It's been a rough year for Samsung when it comes to its smartphones. Over 2.5 million Galaxy Note 7's were recalled earlier this year after a flaw caused batteries to overheat and catch fire. Then, replacement Note 7's were found to have the same overheating defect.
This led to Samsung ending production of the Note 7. Now, there are reports that some iPhones could be catching on fire.
Apple users in China have recently complained to a consumer watchdog that their iPhone has either caught fire or exploded. The Shanghai Consumer Council (SCC) says it has received eight complaints of iPhones that spontaneously combusted over the last few months. One woman told the council that her iPhone 6s Plus exploded, shattering the screen and blackening the back of the phone and battery.
The SCC said it has also received several complaints about iPhone 6 and 6s models suddenly shutting down. Apple has already addressed this issue and will replace these faulty batteries.
Apple's response to exploding iPhones
Apple says it is looking into the reports of exploding iPhones. Here is a statement that Apple gave to the "DailyMail":
"We appreciate that customers are more concerned than ever about the performance and safety of batteries in their mobile devices. Shanghai Consumer Council recently published accounts of a small number of iPhones, which reportedly experienced thermal incidents. We want to assure our customers that we thoroughly investigate any such report.
"We have been in touch with the customers and retrieved these units for analysis. As part of our standard process, we do a thorough forensic investigation including CT scans, cross sections, and more.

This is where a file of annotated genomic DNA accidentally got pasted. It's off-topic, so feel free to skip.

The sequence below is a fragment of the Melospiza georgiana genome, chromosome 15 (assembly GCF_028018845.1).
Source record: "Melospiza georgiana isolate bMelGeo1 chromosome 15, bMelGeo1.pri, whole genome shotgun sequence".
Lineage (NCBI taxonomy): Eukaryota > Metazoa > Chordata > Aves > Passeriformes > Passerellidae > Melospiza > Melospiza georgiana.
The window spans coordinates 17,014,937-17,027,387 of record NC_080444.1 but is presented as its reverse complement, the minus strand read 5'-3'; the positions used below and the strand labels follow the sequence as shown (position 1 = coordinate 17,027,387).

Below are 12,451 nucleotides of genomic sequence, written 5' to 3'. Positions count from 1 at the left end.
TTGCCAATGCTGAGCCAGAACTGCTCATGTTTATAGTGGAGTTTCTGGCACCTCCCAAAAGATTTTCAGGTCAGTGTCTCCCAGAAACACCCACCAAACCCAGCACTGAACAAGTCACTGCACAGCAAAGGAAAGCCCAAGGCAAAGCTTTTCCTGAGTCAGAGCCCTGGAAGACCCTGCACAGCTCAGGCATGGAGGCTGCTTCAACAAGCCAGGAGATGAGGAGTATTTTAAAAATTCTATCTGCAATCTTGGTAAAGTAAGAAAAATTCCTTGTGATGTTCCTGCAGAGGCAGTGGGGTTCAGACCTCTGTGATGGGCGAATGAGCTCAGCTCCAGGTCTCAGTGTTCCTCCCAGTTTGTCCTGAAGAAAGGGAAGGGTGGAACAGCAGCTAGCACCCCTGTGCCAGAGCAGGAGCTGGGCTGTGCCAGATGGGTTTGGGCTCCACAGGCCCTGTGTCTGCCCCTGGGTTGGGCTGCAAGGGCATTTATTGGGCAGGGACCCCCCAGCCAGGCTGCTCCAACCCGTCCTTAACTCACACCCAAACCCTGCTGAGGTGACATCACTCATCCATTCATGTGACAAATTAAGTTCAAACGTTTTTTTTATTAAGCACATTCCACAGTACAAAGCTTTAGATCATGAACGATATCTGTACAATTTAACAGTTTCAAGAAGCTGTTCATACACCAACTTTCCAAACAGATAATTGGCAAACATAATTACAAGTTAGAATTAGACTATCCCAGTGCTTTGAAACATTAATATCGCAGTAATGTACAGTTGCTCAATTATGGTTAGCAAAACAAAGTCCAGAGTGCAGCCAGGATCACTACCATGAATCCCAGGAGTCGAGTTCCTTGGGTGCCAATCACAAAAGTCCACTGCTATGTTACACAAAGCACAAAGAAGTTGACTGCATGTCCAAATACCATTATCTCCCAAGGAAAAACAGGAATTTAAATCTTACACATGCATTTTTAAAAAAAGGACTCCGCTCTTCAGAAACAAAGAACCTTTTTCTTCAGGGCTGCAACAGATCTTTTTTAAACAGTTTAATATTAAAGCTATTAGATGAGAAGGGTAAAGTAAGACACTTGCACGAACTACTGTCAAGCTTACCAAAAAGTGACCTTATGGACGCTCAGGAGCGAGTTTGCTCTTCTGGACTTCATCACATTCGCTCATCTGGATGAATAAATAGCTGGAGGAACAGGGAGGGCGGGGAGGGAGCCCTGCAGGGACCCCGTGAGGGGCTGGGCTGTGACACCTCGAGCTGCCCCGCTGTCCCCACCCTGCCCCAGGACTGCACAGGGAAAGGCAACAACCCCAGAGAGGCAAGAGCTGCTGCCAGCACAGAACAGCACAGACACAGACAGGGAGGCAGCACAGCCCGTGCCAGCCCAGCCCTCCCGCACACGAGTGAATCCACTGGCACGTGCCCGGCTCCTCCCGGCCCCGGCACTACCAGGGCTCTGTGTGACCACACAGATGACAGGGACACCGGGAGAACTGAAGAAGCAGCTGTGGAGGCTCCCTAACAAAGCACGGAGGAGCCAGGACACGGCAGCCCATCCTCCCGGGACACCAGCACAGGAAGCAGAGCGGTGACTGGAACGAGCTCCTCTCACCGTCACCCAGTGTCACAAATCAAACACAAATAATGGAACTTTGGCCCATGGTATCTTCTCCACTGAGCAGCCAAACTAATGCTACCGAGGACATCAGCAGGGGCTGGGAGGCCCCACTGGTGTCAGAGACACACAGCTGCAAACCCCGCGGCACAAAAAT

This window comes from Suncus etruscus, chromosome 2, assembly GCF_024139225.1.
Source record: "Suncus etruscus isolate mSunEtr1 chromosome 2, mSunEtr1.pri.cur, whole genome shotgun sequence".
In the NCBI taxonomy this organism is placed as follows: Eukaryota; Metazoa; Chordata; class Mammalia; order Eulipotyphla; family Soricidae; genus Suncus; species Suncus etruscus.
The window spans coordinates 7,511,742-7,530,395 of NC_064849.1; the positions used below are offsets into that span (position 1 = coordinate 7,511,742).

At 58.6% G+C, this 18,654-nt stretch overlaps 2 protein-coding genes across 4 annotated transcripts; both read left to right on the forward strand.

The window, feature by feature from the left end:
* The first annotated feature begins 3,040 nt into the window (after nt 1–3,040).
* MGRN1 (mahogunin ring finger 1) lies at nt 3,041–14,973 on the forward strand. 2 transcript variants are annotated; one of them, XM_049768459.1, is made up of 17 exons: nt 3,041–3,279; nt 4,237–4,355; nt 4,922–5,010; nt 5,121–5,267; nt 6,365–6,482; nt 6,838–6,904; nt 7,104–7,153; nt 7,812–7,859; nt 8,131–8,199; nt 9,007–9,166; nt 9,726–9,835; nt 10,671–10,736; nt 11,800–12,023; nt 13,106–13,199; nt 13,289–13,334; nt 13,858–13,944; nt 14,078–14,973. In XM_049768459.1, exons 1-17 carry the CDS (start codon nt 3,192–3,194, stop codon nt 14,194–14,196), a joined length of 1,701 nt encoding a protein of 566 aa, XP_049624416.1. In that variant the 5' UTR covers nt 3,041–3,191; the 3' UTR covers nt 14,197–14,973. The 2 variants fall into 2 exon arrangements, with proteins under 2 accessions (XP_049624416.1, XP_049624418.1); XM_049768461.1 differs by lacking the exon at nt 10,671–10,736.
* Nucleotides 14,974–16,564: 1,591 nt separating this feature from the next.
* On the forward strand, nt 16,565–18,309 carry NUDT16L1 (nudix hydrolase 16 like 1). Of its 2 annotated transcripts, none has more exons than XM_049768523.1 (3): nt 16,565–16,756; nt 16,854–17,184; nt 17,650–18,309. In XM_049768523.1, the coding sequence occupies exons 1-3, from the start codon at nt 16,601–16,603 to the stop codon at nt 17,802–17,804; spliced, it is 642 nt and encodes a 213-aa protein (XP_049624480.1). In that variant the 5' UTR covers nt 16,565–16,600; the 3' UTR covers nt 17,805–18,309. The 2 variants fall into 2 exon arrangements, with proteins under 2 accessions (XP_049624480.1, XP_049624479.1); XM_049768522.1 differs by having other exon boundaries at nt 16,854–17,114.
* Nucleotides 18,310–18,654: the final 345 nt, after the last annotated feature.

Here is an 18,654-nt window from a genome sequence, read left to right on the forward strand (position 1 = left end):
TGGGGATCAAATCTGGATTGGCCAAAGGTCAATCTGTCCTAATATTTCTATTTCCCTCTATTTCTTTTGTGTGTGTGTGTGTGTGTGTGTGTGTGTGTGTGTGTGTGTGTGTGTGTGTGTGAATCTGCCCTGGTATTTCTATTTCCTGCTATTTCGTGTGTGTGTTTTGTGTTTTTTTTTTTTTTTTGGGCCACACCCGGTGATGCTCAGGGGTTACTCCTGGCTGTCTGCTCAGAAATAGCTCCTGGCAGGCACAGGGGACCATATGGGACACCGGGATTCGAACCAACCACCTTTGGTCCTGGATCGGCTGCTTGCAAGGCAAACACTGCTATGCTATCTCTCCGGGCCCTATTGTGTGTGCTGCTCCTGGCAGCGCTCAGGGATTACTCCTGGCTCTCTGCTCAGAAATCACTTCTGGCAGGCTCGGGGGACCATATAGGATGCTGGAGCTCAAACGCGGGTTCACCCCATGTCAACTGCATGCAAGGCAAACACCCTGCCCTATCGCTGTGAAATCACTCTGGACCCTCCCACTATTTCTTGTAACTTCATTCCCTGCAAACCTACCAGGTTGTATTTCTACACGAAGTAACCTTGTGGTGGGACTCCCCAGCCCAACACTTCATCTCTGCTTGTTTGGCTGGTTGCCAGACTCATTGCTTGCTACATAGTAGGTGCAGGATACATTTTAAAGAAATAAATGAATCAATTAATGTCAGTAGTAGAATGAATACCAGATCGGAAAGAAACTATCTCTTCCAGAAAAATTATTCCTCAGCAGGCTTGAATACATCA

"The units we've analysed so far have clearly shown that external physical damage happened to them, which led to the thermal event. We treat safety as a top priority and have found no cause for concern with these products.
"We encourage any customer who experiences an issue with an Apple product to visit an Apple Store or an Apple Authorized Service Provider, or to contact Apple Support."
So basically what Apple is saying is that the reported problems are coming from the gadgets being damaged, and not a problem with the phone's design.
This isn't the first time we've gotten reports of iPhones exploding. We told you in October about another incident.
What's causing smartphones to catch fire, or explode, is the use of lithium-ion batteries. Click here for an in-depth look at how your smartphone might explode and how to prevent it.
Have you or anyone you know had a smartphone catch fire? Leave a comment and tell us all about it.